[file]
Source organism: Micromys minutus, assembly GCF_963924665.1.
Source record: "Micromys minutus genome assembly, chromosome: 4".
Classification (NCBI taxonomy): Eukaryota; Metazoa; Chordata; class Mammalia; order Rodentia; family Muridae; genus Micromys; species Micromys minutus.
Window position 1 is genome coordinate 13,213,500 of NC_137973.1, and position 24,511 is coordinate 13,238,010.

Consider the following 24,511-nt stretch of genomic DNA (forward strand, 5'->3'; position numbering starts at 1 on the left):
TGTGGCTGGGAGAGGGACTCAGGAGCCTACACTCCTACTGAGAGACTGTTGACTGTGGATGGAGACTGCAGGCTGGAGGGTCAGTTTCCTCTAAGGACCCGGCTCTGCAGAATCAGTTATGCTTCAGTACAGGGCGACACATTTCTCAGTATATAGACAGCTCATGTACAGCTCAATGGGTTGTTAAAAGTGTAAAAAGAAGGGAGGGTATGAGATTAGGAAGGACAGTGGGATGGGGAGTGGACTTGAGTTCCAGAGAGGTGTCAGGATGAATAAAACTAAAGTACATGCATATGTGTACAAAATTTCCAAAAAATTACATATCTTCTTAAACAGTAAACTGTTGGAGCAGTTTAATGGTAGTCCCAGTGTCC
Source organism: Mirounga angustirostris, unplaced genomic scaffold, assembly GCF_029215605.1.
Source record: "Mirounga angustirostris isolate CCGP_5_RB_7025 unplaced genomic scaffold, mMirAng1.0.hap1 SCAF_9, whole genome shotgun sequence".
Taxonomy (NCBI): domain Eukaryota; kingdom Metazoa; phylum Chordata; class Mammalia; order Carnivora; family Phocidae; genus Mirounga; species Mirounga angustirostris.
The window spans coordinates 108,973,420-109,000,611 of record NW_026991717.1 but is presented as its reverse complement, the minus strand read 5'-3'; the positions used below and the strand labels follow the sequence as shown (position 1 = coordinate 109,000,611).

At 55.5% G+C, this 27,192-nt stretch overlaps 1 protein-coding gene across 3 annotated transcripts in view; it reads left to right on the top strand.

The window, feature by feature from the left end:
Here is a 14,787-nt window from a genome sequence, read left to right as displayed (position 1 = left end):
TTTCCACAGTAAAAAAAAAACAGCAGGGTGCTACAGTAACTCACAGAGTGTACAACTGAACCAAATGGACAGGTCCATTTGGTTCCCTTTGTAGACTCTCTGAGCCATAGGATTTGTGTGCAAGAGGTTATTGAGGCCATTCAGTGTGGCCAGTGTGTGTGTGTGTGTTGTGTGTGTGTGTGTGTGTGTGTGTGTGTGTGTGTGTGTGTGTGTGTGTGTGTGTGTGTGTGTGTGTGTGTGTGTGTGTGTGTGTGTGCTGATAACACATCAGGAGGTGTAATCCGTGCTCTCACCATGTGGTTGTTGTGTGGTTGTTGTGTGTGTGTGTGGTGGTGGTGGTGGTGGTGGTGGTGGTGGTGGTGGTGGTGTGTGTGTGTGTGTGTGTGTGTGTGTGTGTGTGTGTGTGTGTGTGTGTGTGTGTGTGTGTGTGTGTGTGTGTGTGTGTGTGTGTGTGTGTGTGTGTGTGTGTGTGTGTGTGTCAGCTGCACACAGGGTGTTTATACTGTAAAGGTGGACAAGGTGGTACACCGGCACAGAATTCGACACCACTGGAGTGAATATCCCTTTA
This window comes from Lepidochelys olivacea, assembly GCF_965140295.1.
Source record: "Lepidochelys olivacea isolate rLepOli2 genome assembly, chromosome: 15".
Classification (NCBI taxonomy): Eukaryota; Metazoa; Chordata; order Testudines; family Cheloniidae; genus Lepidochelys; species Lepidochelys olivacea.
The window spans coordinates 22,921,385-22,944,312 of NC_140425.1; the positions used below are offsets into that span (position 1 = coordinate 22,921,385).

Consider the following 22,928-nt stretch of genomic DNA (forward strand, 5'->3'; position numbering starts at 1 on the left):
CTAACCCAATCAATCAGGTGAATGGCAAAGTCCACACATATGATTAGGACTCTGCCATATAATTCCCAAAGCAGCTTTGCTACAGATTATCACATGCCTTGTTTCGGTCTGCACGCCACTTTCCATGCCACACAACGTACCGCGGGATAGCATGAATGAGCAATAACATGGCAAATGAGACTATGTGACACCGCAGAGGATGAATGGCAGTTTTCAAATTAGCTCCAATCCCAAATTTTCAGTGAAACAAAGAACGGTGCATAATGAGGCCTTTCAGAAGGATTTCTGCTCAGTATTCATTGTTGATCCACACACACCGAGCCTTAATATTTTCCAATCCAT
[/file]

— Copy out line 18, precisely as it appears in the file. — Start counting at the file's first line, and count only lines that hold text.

The window spans coordinates 22,921,385-22,944,312 of NC_140425.1; the positions used below are offsets into that span (position 1 = coordinate 22,921,385).